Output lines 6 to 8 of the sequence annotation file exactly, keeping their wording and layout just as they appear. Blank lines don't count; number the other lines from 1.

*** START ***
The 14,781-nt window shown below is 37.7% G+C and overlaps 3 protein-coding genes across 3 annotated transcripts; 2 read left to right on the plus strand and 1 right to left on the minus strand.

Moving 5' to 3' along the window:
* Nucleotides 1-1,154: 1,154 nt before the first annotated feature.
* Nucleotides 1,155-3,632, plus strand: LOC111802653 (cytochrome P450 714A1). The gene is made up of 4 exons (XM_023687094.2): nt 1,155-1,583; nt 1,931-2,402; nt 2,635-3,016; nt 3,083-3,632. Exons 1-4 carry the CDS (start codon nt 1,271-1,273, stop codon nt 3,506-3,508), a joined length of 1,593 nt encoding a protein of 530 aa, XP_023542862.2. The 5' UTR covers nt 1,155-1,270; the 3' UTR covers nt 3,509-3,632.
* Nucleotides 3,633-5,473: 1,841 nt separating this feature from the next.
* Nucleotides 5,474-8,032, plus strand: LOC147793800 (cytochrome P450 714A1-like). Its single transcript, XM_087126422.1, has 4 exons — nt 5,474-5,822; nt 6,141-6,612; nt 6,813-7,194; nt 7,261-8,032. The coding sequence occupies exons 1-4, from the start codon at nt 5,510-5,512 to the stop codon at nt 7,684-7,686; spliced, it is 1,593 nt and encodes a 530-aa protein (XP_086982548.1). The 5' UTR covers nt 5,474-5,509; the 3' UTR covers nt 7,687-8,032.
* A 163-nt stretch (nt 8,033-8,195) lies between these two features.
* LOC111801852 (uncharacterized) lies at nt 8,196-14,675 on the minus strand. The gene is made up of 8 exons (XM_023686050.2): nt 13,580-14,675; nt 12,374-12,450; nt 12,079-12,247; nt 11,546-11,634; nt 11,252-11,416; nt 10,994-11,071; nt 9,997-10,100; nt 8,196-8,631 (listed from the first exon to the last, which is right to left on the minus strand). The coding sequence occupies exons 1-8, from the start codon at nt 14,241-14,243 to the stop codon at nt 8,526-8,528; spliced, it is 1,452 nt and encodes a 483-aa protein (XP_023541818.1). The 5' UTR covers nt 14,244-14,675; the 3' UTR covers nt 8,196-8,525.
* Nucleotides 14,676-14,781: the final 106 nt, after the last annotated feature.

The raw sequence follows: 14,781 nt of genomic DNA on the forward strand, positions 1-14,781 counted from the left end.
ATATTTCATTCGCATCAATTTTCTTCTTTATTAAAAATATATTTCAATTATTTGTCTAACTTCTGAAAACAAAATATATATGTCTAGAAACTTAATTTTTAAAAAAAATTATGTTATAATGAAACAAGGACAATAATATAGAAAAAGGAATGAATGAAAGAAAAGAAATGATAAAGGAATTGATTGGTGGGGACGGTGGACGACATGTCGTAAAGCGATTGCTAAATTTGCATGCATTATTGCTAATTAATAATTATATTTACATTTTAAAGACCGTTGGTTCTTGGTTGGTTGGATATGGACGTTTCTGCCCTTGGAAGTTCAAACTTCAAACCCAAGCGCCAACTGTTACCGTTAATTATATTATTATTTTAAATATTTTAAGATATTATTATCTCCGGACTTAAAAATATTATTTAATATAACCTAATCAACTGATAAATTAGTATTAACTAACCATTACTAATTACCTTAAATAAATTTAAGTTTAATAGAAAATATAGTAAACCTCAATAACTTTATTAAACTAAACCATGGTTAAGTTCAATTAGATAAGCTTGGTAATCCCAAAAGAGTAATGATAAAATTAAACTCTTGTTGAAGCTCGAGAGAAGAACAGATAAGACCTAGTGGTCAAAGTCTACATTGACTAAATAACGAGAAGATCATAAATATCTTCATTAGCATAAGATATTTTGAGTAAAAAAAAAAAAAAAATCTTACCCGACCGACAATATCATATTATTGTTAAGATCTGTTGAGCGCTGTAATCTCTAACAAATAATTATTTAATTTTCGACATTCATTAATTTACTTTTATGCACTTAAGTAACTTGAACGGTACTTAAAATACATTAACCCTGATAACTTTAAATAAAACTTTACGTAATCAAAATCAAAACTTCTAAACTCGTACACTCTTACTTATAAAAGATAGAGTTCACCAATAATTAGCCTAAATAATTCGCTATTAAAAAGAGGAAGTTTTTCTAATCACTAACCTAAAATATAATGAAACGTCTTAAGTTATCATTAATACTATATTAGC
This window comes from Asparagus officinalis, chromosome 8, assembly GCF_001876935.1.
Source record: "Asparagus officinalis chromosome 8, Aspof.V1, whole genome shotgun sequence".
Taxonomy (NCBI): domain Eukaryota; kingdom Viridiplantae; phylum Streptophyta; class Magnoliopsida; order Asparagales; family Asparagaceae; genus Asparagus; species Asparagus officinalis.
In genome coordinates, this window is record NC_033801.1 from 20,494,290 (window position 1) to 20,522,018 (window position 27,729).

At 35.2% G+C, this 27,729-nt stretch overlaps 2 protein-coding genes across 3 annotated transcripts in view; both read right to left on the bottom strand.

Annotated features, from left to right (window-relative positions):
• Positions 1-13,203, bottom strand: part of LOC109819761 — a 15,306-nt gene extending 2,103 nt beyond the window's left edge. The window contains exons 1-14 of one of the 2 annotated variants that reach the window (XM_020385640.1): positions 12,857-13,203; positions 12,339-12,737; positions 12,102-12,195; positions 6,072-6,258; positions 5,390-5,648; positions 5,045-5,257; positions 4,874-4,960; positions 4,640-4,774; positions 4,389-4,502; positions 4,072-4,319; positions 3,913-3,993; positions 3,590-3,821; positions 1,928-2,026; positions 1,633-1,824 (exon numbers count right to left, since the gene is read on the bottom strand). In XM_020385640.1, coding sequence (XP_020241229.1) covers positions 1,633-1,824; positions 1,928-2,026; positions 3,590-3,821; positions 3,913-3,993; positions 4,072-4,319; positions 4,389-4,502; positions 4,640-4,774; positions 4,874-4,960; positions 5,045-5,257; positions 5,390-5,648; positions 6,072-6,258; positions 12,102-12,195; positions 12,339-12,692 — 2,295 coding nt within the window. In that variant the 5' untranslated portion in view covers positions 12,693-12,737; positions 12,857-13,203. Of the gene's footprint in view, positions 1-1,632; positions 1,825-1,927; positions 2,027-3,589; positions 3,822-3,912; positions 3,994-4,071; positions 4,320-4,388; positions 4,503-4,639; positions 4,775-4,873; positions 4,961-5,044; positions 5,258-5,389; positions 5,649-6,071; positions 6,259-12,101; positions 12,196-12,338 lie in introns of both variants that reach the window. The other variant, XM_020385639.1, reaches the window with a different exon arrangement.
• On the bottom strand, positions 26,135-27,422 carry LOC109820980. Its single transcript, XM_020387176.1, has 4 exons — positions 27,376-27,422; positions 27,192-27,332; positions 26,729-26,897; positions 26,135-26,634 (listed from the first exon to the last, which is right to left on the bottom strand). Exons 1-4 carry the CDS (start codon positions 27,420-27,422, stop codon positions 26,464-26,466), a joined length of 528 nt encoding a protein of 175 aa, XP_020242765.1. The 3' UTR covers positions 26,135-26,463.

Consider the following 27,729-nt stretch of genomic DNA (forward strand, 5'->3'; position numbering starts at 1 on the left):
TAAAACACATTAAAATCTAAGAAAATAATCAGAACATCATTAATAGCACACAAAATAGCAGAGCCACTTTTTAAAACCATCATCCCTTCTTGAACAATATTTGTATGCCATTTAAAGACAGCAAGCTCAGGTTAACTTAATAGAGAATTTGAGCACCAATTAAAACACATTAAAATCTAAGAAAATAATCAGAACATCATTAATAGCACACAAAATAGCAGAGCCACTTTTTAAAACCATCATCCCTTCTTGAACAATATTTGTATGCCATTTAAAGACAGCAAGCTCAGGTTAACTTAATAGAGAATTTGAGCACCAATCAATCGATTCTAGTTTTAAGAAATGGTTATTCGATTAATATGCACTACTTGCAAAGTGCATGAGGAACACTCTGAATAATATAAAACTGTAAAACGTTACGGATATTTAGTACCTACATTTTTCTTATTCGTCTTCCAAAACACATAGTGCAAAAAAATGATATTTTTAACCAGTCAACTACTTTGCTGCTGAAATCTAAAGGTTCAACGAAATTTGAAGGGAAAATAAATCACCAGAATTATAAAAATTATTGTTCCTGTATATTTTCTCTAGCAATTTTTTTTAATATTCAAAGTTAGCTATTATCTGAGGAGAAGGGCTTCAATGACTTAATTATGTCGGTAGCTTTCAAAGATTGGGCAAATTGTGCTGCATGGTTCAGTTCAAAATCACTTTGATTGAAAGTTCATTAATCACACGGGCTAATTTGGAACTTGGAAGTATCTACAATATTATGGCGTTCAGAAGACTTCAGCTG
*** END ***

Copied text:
* Nucleotides 5,474-8,032, plus strand: LOC147793800 (cytochrome P450 714A1-like). Its single transcript, XM_087126422.1, has 4 exons — nt 5,474-5,822; nt 6,141-6,612; nt 6,813-7,194; nt 7,261-8,032. The coding sequence occupies exons 1-4, from the start codon at nt 5,510-5,512 to the stop codon at nt 7,684-7,686; spliced, it is 1,593 nt and encodes a 530-aa protein (XP_086982548.1). The 5' UTR covers nt 5,474-5,509; the 3' UTR covers nt 7,687-8,032.
* A 163-nt stretch (nt 8,033-8,195) lies between these two features.
* LOC111801852 (uncharacterized) lies at nt 8,196-14,675 on the minus strand. The gene is made up of 8 exons (XM_023686050.2): nt 13,580-14,675; nt 12,374-12,450; nt 12,079-12,247; nt 11,546-11,634; nt 11,252-11,416; nt 10,994-11,071; nt 9,997-10,100; nt 8,196-8,631 (listed from the first exon to the last, which is right to left on the minus strand). The coding sequence occupies exons 1-8, from the start codon at nt 14,241-14,243 to the stop codon at nt 8,526-8,528; spliced, it is 1,452 nt and encodes a 483-aa protein (XP_023541818.1). The 5' UTR covers nt 14,244-14,675; the 3' UTR covers nt 8,196-8,525.